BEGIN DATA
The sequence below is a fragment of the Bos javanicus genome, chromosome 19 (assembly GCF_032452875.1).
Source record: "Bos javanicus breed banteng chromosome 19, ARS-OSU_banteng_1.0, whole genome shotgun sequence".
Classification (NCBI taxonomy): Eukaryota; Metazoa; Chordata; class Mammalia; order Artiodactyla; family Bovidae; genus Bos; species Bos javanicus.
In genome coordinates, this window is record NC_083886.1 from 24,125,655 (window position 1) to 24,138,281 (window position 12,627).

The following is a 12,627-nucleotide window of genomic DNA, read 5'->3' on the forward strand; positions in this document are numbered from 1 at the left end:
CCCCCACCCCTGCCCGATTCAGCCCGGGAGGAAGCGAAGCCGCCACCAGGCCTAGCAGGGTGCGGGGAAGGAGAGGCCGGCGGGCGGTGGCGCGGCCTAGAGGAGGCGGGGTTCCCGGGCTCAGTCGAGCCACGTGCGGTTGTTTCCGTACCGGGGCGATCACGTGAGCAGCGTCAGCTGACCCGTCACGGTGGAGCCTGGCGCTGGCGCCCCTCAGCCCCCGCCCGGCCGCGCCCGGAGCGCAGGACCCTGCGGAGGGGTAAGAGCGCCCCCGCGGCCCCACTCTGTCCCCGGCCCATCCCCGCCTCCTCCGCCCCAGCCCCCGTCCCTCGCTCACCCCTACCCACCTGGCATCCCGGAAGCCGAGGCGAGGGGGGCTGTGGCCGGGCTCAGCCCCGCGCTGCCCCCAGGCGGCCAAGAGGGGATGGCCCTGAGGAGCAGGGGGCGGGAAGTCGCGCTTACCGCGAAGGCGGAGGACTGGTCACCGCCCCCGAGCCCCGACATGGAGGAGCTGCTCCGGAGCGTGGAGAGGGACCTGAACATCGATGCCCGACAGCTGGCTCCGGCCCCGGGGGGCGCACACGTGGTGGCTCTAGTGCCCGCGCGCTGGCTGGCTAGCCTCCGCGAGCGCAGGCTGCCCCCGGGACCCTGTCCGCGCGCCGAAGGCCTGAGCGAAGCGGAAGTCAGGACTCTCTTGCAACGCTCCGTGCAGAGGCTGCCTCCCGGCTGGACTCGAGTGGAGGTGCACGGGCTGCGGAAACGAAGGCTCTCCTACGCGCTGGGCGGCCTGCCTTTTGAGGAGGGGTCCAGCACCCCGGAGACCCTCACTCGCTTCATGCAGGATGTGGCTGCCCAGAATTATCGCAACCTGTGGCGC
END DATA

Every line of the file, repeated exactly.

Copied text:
The sequence below is a fragment of the Bos javanicus genome, chromosome 19 (assembly GCF_032452875.1).
Source record: "Bos javanicus breed banteng chromosome 19, ARS-OSU_banteng_1.0, whole genome shotgun sequence".
Classification (NCBI taxonomy): Eukaryota; Metazoa; Chordata; class Mammalia; order Artiodactyla; family Bovidae; genus Bos; species Bos javanicus.
In genome coordinates, this window is record NC_083886.1 from 24,125,655 (window position 1) to 24,138,281 (window position 12,627).

The following is a 12,627-nucleotide window of genomic DNA, read 5'->3' on the forward strand; positions in this document are numbered from 1 at the left end:
CCCCCACCCCTGCCCGATTCAGCCCGGGAGGAAGCGAAGCCGCCACCAGGCCTAGCAGGGTGCGGGGAAGGAGAGGCCGGCGGGCGGTGGCGCGGCCTAGAGGAGGCGGGGTTCCCGGGCTCAGTCGAGCCACGTGCGGTTGTTTCCGTACCGGGGCGATCACGTGAGCAGCGTCAGCTGACCCGTCACGGTGGAGCCTGGCGCTGGCGCCCCTCAGCCCCCGCCCGGCCGCGCCCGGAGCGCAGGACCCTGCGGAGGGGTAAGAGCGCCCCCGCGGCCCCACTCTGTCCCCGGCCCATCCCCGCCTCCTCCGCCCCAGCCCCCGTCCCTCGCTCACCCCTACCCACCTGGCATCCCGGAAGCCGAGGCGAGGGGGGCTGTGGCCGGGCTCAGCCCCGCGCTGCCCCCAGGCGGCCAAGAGGGGATGGCCCTGAGGAGCAGGGGGCGGGAAGTCGCGCTTACCGCGAAGGCGGAGGACTGGTCACCGCCCCCGAGCCCCGACATGGAGGAGCTGCTCCGGAGCGTGGAGAGGGACCTGAACATCGATGCCCGACAGCTGGCTCCGGCCCCGGGGGGCGCACACGTGGTGGCTCTAGTGCCCGCGCGCTGGCTGGCTAGCCTCCGCGAGCGCAGGCTGCCCCCGGGACCCTGTCCGCGCGCCGAAGGCCTGAGCGAAGCGGAAGTCAGGACTCTCTTGCAACGCTCCGTGCAGAGGCTGCCTCCCGGCTGGACTCGAGTGGAGGTGCACGGGCTGCGGAAACGAAGGCTCTCCTACGCGCTGGGCGGCCTGCCTTTTGAGGAGGGGTCCAGCACCCCGGAGACCCTCACTCGCTTCATGCAGGATGTGGCTGCCCAGAATTATCGCAACCTGTGGCGC